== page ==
The Flying Marine

The Flying Marine is a 1929 American action film directed by Albert S. Rogell and starring Ben Lyon, Shirley Mason and Jason Robards Sr.[1] The film centers around a tale of brothers romancing the same girl. The Flying Marine was released in both sound and silent versions.[2] [N 1]

The Flying Marine
Directed byAlbert S. Rogell
Produced byHarry Cohn
Written byJack Natteford (original story)
Weldon Melick (titles)
StarringBen Lyon
Shirley Mason
Jason Robards Sr.
CinematographyTed Tetzlaff
Joseph Walker
Edited byWilliam Hamilton
Distributed byColumbia Pictures
Release date
  • June 5, 1929 (1929-06-05)
Running time
65 minutes
CountryUnited States


Mitch Moran (Jason Robards Sr.), a commercial pilot, takes his young brother, Steve (Ben Lyon) under his wing. Steve, a military aviator, has just been discharged from the Marines.

Both brothers fall in love with Sally (Shirley Mason), who is first attracted to the more dashing image of Steve but she soon discovers he is irresponsible and that it is actually Mitch she loves.

About to break her engagement, Sally receives word that Steve has been injured in an accident resulting from stunt work for a film. She and Mitch agree their relationship must be kept secret from Steve. The younger brother who had lost his hearing as a result of the injury, finds out that Mitch and Sally raised the money for an operation he needs.

Steve regains his hearing and goes back to stunt flying but to save his brother from a midair disaster, he sacrifices his own life.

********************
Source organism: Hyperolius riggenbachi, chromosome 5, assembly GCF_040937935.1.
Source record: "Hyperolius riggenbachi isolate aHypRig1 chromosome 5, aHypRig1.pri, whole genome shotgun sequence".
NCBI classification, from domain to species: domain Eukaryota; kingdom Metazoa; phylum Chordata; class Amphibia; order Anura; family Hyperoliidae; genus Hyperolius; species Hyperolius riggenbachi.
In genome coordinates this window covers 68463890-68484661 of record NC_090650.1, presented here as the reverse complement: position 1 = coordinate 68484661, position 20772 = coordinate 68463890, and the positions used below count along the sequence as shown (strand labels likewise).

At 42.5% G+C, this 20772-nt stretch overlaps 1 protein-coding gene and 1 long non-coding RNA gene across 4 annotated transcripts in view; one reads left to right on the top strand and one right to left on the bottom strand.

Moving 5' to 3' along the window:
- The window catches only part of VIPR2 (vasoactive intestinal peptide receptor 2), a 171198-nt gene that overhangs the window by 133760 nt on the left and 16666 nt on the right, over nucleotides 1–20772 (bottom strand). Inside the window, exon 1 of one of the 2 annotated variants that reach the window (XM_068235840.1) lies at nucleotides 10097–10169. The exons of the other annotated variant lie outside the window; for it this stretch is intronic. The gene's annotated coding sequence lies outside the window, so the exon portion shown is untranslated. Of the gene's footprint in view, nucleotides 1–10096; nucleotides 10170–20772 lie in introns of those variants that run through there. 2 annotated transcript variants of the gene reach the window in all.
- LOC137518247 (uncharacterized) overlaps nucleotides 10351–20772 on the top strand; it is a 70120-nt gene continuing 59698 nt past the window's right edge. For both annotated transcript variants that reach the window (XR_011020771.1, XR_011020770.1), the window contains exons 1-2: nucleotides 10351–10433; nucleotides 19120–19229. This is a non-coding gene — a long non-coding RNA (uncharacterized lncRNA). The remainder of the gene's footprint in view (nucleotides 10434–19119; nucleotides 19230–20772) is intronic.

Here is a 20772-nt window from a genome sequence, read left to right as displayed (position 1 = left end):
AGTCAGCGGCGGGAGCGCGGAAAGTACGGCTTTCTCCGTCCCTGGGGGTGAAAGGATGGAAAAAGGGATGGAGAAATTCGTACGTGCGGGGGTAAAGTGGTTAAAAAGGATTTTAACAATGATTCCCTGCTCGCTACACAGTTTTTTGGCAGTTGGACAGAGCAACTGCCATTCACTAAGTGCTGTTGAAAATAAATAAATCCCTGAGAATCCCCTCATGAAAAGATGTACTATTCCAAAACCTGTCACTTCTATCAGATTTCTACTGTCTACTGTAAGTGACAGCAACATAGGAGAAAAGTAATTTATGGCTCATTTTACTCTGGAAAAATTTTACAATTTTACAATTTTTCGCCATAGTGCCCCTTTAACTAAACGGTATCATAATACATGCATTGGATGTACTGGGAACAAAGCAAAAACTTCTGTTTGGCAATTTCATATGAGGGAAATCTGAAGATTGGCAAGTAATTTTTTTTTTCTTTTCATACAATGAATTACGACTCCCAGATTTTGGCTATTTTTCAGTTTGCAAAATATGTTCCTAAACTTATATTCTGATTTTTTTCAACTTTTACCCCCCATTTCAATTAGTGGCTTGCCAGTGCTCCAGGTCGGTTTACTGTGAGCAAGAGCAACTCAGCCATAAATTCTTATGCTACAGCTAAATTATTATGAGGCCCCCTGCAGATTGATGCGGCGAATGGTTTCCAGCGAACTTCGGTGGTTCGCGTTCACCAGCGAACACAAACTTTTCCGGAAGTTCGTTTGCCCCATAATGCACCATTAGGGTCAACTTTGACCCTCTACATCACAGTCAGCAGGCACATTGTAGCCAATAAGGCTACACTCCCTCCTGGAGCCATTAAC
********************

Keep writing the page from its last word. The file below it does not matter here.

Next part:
Aviation film historian Stephen Pendo, in Aviation in the Cinema (1985) characterized The Flying Marine as a typical early "talkie" with a heavy reliance on dialogue, with as much as 70 percent of the film taken up by conversations.[4]


Aviation film historian James M. Farmer in Celluloid Wings: The Impact of Movies on Aviation (1984), had a similar reaction, saying that The Flying Marine was "... long on talk. Short on air action, save the concluding sequence and earlier air crash."[5]

In a modern review in the TV Guide, The Flying Marine rated only one star out of five. The review stated: "Only the capable performances by the cast and some nifty airplane sequences keep this tepid tale of brothers romancing the same girl from being a total bore. ...Could have been better had more effort been applied to action sequences instead of the dull dramatics."[6]



  1. The Flying Marine appeared as Hollywood was transitioning to filming with sound.[3]


  1. Munden 1997, p. 257.
  2. Wynne 1987, p. 85.
  3. Paris 1995, p. 65.
  4. Pendo 1985, p. 10.
  5. Farmer 1984, p. 309.
  6. Review:'The Flying Marine'." TV Guide, 2019. Retrieved: July 1, 2019.


  • Farmer, James H. Celluloid Wings: The Impact of Movies on Aviation (1st ed.). Blue Ridge Summit, Pennsylvania: TAB Books 1984. ISBN 978-0-83062-374-7.
  • Munden, Kenneth White. The American Film Institute Catalog of Motion Pictures Produced in the United States, Part 1. Berkeley, California: University of California Press, 1997. ISBN 978-0-52020-970-1.
  • Paris, Michael. From the Wright Brothers to Top gun: Aviation, Nationalism, and Popular Cinema. Manchester, UK: Manchester University Press, 1995. ISBN 978-0-7190-4074-0.
  • Pendo, Stephen. Aviation in the Cinema. Lanham, Maryland: Scarecrow Press, 1985. ISBN 0-8-1081-746-2.
  • Wynne, H. Hugh. The Motion Picture Stunt Pilots and Hollywood's Classic Aviation Movies. Missoula, Montana: Pictorial Histories Publishing Co., 1987. ISBN 978-0-93312-685-5.
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